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Thayer Consultancy Background Briefing:

ABN # 65 648 097 123


Thailand’s 24th March National
Election
Carlyle A. Thayer
March 9, 2019

We request your assessment of the outcome of the forthcoming national election in


Thailand to be held 24 March 2019.

Q1. What is unique about this particular election?


After the 24th March the Thai Parliament will have two chambers, a 500-member
elected Lower House and a 250-member Senate wholly appointed by the present
National Council for Peace and Order, comprising 244 military junta appointees and
six from the military and police. Members of the Lower house will serve a four-year
term, while members of the Senate will serve for five years.
Under the terms of the 2017 Constitution the next prime minister will be chosen in a
ballot comprising 750 members of both chambers (or 376 votes to win). Any political
party that garners over five percent of the popular vote is entitled to nominate a
candidate to stand for election as prime minister. In sum, the next prime minister will
not be popularly elected.
For the first time in five years political parties that oppose military rule will have legal
status to register, to contest the elections, campaign, and have their representatives
serve in the Lower House of Parliament.
Members of the Lower House will be chosen by an electoral system comprising 350
single member constituencies and 150 proportional representation through a party-
list system. Single member constituencies favour the large established parties, while
the party list system favours small parties. Forty-five parties have registered to contest
the election
For the first time voters will be given only one ballot paper to elect Members of
Parliament from both single constituencies and mix-member party-lists.
In November 2018 the military junta gerrymandered Thailand’s electoral districts by
redrawing their boundaries.

Q2. What demographic factors are in play that will likely influence the election results?
Two demographics are important in this election – regions and youth. The opposition
Pheu Thai Party is a direct descendent of Thaksin Shinawatra’s Thai Rak Thai party.
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Many of its candidates were Members of Parliament (MPs) who served when Thaksin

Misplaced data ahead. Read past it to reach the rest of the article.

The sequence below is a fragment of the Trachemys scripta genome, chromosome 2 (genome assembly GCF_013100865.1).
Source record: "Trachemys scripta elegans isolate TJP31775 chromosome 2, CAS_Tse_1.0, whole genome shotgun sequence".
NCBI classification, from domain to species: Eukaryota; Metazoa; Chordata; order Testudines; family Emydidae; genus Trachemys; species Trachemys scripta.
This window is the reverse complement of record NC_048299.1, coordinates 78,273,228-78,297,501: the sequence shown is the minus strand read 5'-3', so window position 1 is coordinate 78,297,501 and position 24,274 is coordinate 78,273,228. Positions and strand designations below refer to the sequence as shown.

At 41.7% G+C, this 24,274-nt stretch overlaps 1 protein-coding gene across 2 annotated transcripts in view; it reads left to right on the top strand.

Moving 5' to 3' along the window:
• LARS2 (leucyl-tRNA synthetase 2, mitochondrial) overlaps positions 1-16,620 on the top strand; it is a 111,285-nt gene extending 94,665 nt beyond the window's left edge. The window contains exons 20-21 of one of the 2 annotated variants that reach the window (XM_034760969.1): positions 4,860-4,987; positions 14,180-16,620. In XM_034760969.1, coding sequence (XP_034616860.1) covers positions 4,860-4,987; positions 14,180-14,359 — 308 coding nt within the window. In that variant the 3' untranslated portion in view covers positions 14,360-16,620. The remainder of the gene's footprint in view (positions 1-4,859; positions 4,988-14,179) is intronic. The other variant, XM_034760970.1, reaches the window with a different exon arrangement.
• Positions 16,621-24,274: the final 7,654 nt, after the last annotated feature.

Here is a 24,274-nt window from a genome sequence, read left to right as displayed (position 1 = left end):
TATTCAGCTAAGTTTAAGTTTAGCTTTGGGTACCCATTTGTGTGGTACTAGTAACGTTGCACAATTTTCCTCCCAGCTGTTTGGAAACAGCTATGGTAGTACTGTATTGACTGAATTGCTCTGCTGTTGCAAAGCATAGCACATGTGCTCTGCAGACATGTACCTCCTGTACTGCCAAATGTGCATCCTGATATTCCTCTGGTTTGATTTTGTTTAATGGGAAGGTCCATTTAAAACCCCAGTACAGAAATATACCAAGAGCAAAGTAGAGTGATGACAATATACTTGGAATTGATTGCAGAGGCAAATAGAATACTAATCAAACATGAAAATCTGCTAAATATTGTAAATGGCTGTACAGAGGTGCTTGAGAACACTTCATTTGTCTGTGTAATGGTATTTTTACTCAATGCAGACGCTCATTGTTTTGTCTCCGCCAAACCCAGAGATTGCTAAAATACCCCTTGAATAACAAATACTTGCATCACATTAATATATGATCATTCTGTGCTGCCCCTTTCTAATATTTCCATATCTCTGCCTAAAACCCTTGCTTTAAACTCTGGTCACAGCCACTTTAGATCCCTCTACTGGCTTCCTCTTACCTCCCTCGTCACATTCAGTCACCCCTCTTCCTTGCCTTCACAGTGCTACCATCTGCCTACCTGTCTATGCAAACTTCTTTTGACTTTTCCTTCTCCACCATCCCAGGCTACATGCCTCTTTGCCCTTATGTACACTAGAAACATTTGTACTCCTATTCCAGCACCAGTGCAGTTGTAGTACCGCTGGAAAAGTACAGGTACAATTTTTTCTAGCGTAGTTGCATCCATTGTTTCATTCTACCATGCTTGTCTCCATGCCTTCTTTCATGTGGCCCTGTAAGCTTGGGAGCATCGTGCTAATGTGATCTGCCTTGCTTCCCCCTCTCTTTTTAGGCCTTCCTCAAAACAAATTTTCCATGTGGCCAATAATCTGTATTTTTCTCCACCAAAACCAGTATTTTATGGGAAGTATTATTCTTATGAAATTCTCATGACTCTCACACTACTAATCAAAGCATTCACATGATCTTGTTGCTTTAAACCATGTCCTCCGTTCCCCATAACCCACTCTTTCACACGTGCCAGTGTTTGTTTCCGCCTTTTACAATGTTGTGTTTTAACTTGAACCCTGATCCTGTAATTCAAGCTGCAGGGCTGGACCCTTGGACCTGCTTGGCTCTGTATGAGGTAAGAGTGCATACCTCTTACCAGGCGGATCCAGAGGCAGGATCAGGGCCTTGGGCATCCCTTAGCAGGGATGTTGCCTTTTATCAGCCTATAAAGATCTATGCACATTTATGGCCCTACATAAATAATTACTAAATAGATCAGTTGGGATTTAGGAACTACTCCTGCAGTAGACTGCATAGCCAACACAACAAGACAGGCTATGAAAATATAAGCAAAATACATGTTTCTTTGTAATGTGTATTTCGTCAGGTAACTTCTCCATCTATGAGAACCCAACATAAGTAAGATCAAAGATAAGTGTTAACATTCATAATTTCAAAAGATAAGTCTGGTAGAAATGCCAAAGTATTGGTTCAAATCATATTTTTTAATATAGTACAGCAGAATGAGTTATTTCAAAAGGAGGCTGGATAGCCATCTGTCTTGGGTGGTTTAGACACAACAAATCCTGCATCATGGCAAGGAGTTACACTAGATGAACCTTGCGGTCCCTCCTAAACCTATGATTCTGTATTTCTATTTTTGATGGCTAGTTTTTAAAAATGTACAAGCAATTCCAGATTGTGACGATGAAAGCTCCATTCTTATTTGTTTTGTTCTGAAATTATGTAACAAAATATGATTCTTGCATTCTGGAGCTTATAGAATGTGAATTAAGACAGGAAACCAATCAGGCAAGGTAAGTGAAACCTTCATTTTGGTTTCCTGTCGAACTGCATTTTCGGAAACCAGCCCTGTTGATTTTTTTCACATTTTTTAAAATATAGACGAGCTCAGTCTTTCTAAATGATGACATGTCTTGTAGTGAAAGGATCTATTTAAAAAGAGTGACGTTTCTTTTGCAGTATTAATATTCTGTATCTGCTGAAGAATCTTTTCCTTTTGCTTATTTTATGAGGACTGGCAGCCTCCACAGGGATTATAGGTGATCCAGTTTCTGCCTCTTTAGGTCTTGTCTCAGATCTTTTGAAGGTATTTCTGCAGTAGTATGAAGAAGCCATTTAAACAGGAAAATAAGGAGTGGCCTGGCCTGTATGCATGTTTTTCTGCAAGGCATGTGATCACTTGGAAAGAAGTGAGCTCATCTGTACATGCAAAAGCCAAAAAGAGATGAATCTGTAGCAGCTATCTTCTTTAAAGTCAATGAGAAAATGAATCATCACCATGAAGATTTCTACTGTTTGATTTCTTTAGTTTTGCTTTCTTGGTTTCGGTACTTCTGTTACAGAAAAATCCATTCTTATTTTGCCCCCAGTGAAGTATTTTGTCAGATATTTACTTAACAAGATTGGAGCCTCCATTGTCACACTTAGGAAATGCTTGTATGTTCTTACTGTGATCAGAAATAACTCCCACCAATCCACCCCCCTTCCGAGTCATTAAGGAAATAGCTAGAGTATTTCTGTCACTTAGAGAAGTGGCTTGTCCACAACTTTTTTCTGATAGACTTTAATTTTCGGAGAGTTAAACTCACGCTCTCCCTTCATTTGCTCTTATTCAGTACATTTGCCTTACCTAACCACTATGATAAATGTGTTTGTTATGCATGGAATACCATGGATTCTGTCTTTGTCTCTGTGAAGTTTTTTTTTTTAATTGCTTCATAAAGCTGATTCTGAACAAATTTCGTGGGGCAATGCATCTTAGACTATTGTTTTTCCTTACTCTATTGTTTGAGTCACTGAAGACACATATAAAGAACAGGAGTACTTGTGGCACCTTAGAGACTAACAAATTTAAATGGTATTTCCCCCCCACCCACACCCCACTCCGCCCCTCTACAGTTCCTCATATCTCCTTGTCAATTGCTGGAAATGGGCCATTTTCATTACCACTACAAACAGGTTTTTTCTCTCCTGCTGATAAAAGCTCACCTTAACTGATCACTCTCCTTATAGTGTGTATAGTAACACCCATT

or his sister Yingluck were prime minister. The Pheu Thai Party is expected poll well in
the North and particularly in the Northeast. The Democrat Party, Thailand’s oldest, is
popular among its supporters in the South with some appeal among royalists and the
elite in Bangkok.
There are 50 million enrolled voters for this election. Approximately twenty-five
percent are aged between 18 and 25. Many turned eighteen during military rule.
Seven million, or fourteen percent, are first-time voters.
Thai analysts assert that Thai youth are more politically engaged than any generation
since the mid-1970s. Their cri de cœur has focused on calling for elections (the junta
postponed the election date five times since 2014) and opposing military rule. A poll
by the King Prajadhipok Institute found that ninety percent of young voters (aged 18-
24) surveyed said they would vote this year.
Thai analysts are unable to determine the political loyalties of Thai youths and which
political parties they are likely to favour. One minor party, Future Forward, has
attracted youthful progressives with a platform of opposing compulsory military
service and an end to economic monopolies for wealthy families.

Q3. What is the likely outcome? Who will form the next government?
There are 45 parties that have registered to contest the 24 March election. Three
parties are expected to dominate: the pro-regime Palang Pracharat Party, the
Democrat Party and the opposition Pheu Thai Party. None of these three parties are
expected to win 251 seats or a majority in the Lower House. A multiparty coalition is
the most likely outcome.
There are three likely scenarios. The first scenario is that the Pheu Thai Party will form
government in coalition with minor parties but without sufficient votes to elect its
candidate as prime minister. That is because a party needs a total of 376 votes to elect
the prime minister but only 251 votes to form the government in the Lower House.
Recall that the prime minister is elected by both chambers (500 members of the House
plus 250 members of the Senate). It is widely expected that the military junta
appointed members of the Senate will vote as a bloc.
The second scenario is that the Pheu Thai Party will form government in coalition with
several minor parties and command sufficient votes to elect its candidate as prime
minister. This would set up a confrontation with the junta-dominated Senate that
must approve legislation passed by the Lower House.
The third scenario, a variant of the first, is that the current Prime Minister Prayuth
Chan-Ocha is elected prime minister as a result of 250 Senate bloc votes plus 126 votes